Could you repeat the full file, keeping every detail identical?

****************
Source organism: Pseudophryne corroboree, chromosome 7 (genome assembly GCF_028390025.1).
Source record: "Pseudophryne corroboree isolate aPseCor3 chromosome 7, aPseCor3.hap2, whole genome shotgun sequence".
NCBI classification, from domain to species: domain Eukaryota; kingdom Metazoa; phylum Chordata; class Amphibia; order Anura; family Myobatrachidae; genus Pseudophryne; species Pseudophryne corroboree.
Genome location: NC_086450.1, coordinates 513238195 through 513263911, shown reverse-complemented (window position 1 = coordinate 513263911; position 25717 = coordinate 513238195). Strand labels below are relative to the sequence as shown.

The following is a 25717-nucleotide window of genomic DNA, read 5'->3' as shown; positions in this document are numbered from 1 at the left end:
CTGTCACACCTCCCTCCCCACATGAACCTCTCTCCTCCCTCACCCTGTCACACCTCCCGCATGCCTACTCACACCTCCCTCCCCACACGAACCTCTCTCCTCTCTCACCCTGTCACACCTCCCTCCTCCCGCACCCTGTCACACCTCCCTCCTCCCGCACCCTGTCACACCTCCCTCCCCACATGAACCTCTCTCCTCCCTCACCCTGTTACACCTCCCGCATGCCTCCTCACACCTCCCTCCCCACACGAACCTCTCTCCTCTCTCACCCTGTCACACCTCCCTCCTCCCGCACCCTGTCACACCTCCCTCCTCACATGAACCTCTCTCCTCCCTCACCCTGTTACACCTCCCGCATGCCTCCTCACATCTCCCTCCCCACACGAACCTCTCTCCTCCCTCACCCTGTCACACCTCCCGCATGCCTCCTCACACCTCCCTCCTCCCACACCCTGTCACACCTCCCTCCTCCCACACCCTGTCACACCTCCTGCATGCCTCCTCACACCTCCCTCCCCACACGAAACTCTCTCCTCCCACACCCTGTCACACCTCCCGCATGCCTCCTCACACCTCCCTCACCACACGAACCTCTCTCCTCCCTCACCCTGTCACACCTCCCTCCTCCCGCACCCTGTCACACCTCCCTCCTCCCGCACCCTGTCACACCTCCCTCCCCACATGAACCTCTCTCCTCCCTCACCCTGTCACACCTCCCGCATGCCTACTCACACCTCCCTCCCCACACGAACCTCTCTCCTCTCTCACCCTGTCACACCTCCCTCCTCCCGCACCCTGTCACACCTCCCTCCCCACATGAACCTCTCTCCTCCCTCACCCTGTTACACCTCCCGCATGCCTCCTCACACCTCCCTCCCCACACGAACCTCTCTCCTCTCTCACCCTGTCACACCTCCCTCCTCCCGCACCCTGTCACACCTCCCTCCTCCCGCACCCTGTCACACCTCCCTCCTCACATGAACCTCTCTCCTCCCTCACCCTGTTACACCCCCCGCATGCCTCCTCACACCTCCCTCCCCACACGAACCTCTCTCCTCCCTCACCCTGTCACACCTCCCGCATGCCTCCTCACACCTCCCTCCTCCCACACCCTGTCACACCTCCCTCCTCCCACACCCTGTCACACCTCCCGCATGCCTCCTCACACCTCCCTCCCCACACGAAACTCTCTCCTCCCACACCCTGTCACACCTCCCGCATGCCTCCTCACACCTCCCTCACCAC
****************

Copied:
Source organism: Pseudophryne corroboree, chromosome 7 (genome assembly GCF_028390025.1).
Source record: "Pseudophryne corroboree isolate aPseCor3 chromosome 7, aPseCor3.hap2, whole genome shotgun sequence".
NCBI classification, from domain to species: domain Eukaryota; kingdom Metazoa; phylum Chordata; class Amphibia; order Anura; family Myobatrachidae; genus Pseudophryne; species Pseudophryne corroboree.
Genome location: NC_086450.1, coordinates 513238195 through 513263911, shown reverse-complemented (window position 1 = coordinate 513263911; position 25717 = coordinate 513238195). Strand labels below are relative to the sequence as shown.

The following is a 25717-nucleotide window of genomic DNA, read 5'->3' as shown; positions in this document are numbered from 1 at the left end:
CTGTCACACCTCCCTCCCCACATGAACCTCTCTCCTCCCTCACCCTGTCACACCTCCCGCATGCCTACTCACACCTCCCTCCCCACACGAACCTCTCTCCTCTCTCACCCTGTCACACCTCCCTCCTCCCGCACCCTGTCACACCTCCCTCCTCCCGCACCCTGTCACACCTCCCTCCCCACATGAACCTCTCTCCTCCCTCACCCTGTTACACCTCCCGCATGCCTCCTCACACCTCCCTCCCCACACGAACCTCTCTCCTCTCTCACCCTGTCACACCTCCCTCCTCCCGCACCCTGTCACACCTCCCTCCTCACATGAACCTCTCTCCTCCCTCACCCTGTTACACCTCCCGCATGCCTCCTCACATCTCCCTCCCCACACGAACCTCTCTCCTCCCTCACCCTGTCACACCTCCCGCATGCCTCCTCACACCTCCCTCCTCCCACACCCTGTCACACCTCCCTCCTCCCACACCCTGTCACACCTCCTGCATGCCTCCTCACACCTCCCTCCCCACACGAAACTCTCTCCTCCCACACCCTGTCACACCTCCCGCATGCCTCCTCACACCTCCCTCACCACACGAACCTCTCTCCTCCCTCACCCTGTCACACCTCCCTCCTCCCGCACCCTGTCACACCTCCCTCCTCCCGCACCCTGTCACACCTCCCTCCCCACATGAACCTCTCTCCTCCCTCACCCTGTCACACCTCCCGCATGCCTACTCACACCTCCCTCCCCACACGAACCTCTCTCCTCTCTCACCCTGTCACACCTCCCTCCTCCCGCACCCTGTCACACCTCCCTCCCCACATGAACCTCTCTCCTCCCTCACCCTGTTACACCTCCCGCATGCCTCCTCACACCTCCCTCCCCACACGAACCTCTCTCCTCTCTCACCCTGTCACACCTCCCTCCTCCCGCACCCTGTCACACCTCCCTCCTCCCGCACCCTGTCACACCTCCCTCCTCACATGAACCTCTCTCCTCCCTCACCCTGTTACACCCCCCGCATGCCTCCTCACACCTCCCTCCCCACACGAACCTCTCTCCTCCCTCACCCTGTCACACCTCCCGCATGCCTCCTCACACCTCCCTCCTCCCACACCCTGTCACACCTCCCTCCTCCCACACCCTGTCACACCTCCCGCATGCCTCCTCACACCTCCCTCCCCACACGAAACTCTCTCCTCCCACACCCTGTCACACCTCCCGCATGCCTCCTCACACCTCCCTCACCAC